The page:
Gatekeeper in Mountain Lion

        "One feature coming in OS X 10.8, Mountain Lion, is Gatekeeper — an enhanced security feature," announces Jim Hamm.  He elaborates, "Recently, Macs have been attacked by malware, and we'll probably see more attacks in the future. Additional security protection is always welcome. Here are some comments about Gatekeeper.  From AppleInsider and from 
        Here Jim goes on to quote from John Gruber of DaringFireball, posted 2-16-12. "My favorite Mountain Lion feature, though, is one that hardly even has a visible interface. Apple is calling it 'Gatekeeper.' It’s a system whereby developers can sign up for free-of-charge Apple developer IDs which they can then use to cryptographically sign their applications. If an app is found to be malware, Apple can revoke that developer’s certificate, rendering the app (along with any others from the same developer) inert on any Mac where it’s been installed.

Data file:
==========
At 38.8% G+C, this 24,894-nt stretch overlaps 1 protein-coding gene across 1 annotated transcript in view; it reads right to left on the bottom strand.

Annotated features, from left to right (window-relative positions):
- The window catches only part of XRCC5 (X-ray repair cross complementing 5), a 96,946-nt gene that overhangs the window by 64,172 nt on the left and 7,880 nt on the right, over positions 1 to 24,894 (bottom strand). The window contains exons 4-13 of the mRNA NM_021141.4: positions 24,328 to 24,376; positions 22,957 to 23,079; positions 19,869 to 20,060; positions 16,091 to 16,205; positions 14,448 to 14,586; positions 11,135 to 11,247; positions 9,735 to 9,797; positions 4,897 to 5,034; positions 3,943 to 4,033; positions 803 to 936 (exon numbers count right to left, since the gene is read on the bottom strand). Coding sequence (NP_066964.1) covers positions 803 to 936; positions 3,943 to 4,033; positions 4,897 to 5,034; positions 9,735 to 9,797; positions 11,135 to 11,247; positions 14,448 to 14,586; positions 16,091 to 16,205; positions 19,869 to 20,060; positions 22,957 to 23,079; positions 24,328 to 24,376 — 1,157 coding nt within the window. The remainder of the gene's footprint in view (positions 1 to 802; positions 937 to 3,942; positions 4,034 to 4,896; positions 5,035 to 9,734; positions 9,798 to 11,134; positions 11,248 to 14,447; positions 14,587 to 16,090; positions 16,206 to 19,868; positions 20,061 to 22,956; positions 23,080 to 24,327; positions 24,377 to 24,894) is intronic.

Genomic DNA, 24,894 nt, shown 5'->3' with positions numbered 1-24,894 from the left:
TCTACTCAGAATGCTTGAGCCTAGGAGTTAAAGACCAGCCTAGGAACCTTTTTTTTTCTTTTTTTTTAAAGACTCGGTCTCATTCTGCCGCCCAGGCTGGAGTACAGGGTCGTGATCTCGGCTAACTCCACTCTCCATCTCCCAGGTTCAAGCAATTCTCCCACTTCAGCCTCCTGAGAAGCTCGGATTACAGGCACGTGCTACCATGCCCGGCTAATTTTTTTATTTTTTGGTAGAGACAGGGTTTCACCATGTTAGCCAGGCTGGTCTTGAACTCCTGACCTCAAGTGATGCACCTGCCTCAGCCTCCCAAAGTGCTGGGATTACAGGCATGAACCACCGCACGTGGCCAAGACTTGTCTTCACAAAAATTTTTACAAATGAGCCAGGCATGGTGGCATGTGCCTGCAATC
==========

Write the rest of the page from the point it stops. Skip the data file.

"In effect, it offers all the security benefits of the App Store, except for the process of approving apps by Apple. Users have three choices which type of apps can run on Mountain Lion:
 1. Only those from the App Store
 2. Only those from the App Store or which are signed by a developer ID
3. Any app, whether signed or unsigned
 The default for this setting is, I say, exactly right: the one in the middle, disallowing only unsigned apps. This default setting benefits users by increasing practical security, and also benefits developers, preserving the freedom to ship whatever software they want for the Mac, with no approval process.
"Call me nuts, but that’s one feature I hope will someday go in the other direction — from OS X to iOS."